The Fraser-Gable Letters
Sidney, British Columbia, Canada
George Fraser was a pioneer rhododendron nurseryman in Ucluelet, British Columbia, on the remote west coast of Vancouver Island. He first went to Ucluelet in 1894 and carved a nursery site out of the dense forest. He remained there until his death in 1944.
Because of his isolation, he carried on an active correspondence with fellow rhododendron enthusiasts such as E.P.J. Magor of Cornwall, the director of Kew Gardens, the director of the Arnold Arboretum and many others.
The one person with whom he corresponded most frequently was Joseph Gable of Stewartstown, Pennsylvania. They exchanged letters, pollen, seeds and seedlings during the period from 1926 to about 1940, only four years before Fraser's death at age 90.
Fraser, a bachelor, lived in a shack on his nursery land and from accounts by people who knew him, he saved all the letters, etc. that he ever received. After his death, the contents of his shack were thrown out and burned and the shack torn down to make way for a housing development.
What a shame, as undoubtedly, if his papers had been saved, we would have
Fortunately, Joseph Gable saw fit to save Fraser's letters to him. In 1960, Gable sent seventy-four original letters from George Fraser to Clive Justice of Vancouver, so that they could be preserved in British Columbia. These letters are now deposited in the British Columbia archives in Victoria.
Following are some excerpts from a few of these letters as well as some reference to Fraser by Gable in his correspondence with Guy Nearing which appears in the book, Hybrids and Hybridizers, edited by Philip A. Livingston and Franklin H. West (Harrowood Books, Newt own Square, PA, 1978).
Fraser To Gable
May 16, 1926
"The public are very little interested in species such as ponticum, maximum and catawbiense. I have burned up many thousands of good seedlings of ponticum. Right in front of my window and all over the garden are beautiful seedlings between ponticum and the named hybrids, but they are overgrown now and though they are admired by visitors, no one thinks of buying them, but it does not matter - they are worth their room."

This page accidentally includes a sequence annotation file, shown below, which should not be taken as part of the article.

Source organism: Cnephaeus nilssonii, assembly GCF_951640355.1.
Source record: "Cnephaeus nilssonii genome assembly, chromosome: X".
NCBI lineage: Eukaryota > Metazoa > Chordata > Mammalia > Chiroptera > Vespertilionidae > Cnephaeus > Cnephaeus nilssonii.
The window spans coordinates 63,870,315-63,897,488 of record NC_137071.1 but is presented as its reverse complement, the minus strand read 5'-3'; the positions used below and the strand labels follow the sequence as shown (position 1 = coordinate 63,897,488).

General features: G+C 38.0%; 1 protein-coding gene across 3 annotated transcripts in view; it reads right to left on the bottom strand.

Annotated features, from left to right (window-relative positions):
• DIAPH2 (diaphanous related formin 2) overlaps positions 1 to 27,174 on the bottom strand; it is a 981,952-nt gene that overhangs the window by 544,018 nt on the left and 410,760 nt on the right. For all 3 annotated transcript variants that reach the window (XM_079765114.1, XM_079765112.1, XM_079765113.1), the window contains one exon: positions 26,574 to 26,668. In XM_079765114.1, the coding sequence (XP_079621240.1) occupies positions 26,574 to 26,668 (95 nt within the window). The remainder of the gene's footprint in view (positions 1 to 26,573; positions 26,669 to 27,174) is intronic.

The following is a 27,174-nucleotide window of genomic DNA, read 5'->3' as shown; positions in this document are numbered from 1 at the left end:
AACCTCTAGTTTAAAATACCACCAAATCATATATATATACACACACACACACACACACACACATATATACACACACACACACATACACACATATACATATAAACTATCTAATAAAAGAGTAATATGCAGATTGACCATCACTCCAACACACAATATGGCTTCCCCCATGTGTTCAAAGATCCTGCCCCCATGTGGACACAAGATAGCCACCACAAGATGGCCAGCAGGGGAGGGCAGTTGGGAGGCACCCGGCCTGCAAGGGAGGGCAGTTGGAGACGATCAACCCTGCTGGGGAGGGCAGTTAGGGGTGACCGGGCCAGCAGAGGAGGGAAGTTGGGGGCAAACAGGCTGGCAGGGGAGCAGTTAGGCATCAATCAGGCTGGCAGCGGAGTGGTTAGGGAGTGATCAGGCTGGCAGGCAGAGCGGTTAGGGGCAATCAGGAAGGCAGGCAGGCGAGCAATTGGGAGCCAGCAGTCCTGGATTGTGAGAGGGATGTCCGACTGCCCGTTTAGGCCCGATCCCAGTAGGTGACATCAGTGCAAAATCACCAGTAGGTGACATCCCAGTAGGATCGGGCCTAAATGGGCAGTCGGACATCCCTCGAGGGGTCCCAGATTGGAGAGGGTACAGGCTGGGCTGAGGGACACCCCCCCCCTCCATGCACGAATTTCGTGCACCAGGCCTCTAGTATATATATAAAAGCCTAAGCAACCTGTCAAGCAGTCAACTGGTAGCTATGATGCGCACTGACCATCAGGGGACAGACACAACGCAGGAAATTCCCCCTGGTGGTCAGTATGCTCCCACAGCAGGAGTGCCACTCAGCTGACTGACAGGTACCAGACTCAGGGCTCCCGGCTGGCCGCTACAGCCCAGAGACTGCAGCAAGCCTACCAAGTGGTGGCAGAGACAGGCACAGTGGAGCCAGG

December 17, 1926
"A few flower buds are showing of that cross I made some years ago between our occidentale and your arborescens and as there seems to be quite a variety of wood in the seedlings there may be some of them worth growing."
"There is no sale here for maximum. I still have a batch of some 800 in the nursery lines now grown up to six feet. I have any quantity of named hybrids of every colour, but I prefer a lot of seedlings I have saved from a collection which came to Victoria from the nursery of the late Thomas Meehan of Germantown, Pennsylvania in 1889 and which I think must have been on their own roots. They show to their best advantage in an avenue of about 150 yards."
February 28, 1929
"I won't try any of your seeds, but I think any of those you have raised from pollen which came from E.P.J. Magor, Lamellon, St. Tudy, Cornwall, England, would be of interest to him, and you might send him a pinch. He is a fine gentleman and he will be only too pleased to help you out at any time, or I am mistaken. This summer has been bad for seeds of rhodos. Right below my window is a bush of occidentale with 12 labels, representing that many crosses and not one of them took. Quite a few of them with good pollen from you."
Gable To Nearing
January 30, 1931
"My friend in Vancouver [Island] who has seedlings 10-12 feet high and yet unnamed insists that to get good color in hybrid seedlings the plants from which the seed is taken must be own rooted. With a long life of experiments and experience as a background I think some weight should be given to his advice...Fraser of Vancouver [Island] grows a hybrid that is so dark it is about black judging from the dried flowers he sent me. He claims it is the darkest rhodo he ever saw, and calls it 'Mrs. Jamie Fraser' I believe."
December 20, 1931
"Mr. Fraser of B. C., an old hybridist - alas growing too old as we all must - says that many hybrids, not all, at first sterile, later become fertile. Perhaps only partially, perhaps normally so. My experience not being carried out over so many years, I have nothing to corroborate."
Bill Dale will present a program on George Fraser at the ARS National Convention in Victoria, April, 1989.